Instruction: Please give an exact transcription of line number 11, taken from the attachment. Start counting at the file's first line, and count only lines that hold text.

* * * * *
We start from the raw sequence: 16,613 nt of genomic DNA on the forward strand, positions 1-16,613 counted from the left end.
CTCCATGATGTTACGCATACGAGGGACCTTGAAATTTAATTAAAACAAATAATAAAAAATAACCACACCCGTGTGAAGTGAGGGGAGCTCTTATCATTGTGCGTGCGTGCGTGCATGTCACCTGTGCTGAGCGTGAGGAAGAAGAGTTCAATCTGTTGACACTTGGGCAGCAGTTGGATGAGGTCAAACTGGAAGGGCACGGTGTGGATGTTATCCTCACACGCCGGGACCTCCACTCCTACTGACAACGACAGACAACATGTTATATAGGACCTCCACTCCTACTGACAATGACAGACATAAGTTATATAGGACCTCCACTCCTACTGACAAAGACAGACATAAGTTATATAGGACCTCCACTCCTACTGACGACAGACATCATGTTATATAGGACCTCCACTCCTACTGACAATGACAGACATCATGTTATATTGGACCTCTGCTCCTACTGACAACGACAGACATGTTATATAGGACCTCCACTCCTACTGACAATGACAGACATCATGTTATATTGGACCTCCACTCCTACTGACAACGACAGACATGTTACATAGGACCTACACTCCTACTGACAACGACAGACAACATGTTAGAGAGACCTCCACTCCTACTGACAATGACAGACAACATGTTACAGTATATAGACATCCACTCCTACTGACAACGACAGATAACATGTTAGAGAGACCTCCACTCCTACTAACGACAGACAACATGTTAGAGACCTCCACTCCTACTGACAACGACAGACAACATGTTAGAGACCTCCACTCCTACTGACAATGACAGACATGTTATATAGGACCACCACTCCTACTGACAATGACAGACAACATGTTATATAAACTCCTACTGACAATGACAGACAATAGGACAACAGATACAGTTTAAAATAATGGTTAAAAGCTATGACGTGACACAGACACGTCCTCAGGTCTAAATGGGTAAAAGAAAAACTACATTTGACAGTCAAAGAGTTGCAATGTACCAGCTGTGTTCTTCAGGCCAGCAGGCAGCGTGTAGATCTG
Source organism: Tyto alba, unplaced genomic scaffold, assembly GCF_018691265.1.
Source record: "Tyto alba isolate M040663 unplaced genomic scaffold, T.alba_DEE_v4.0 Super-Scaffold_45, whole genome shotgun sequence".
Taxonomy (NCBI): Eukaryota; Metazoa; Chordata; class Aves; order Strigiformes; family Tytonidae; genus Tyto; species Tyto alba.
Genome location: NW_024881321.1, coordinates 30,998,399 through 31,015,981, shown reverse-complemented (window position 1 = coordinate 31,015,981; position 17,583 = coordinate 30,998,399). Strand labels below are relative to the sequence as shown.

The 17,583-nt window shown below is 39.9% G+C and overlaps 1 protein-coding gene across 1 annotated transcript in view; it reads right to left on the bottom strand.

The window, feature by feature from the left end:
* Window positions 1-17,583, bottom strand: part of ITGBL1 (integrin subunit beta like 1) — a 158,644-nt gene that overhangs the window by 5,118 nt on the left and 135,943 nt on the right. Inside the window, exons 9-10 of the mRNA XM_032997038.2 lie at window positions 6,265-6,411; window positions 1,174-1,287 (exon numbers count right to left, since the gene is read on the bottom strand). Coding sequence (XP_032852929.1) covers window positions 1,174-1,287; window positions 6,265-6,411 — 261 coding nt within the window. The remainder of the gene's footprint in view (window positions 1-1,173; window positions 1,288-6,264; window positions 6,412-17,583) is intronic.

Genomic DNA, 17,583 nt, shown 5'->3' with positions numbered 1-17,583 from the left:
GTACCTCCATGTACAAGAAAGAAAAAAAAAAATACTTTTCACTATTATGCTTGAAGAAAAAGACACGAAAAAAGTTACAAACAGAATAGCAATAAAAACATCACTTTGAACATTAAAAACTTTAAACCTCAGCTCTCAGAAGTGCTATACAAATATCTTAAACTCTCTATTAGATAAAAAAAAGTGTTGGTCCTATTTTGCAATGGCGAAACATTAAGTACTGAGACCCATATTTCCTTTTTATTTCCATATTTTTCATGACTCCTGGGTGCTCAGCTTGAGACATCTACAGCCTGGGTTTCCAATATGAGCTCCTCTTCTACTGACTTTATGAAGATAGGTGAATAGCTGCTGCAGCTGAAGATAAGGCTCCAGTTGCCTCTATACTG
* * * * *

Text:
GTACCTCCATGTACAAGAAAGAAAAAAAAAAATACTTTTCACTATTATGCTTGAAGAAAAAGACACGAAAAAAGTTACAAACAGAATAGCAATAAAAACATCACTTTGAACATTAAAAACTTTAAACCTCAGCTCTCAGAAGTGCTATACAAATATCTTAAACTCTCTATTAGATAAAAAAAAGTGTTGGTCCTATTTTGCAATGGCGAAACATTAAGTACTGAGACCCATATTTCCTTTTTATTTCCATATTTTTCATGACTCCTGGGTGCTCAGCTTGAGACATCTACAGCCTGGGTTTCCAATATGAGCTCCTCTTCTACTGACTTTATGAAGATAGGTGAATAGCTGCTGCAGCTGAAGATAAGGCTCCAGTTGCCTCTATACTG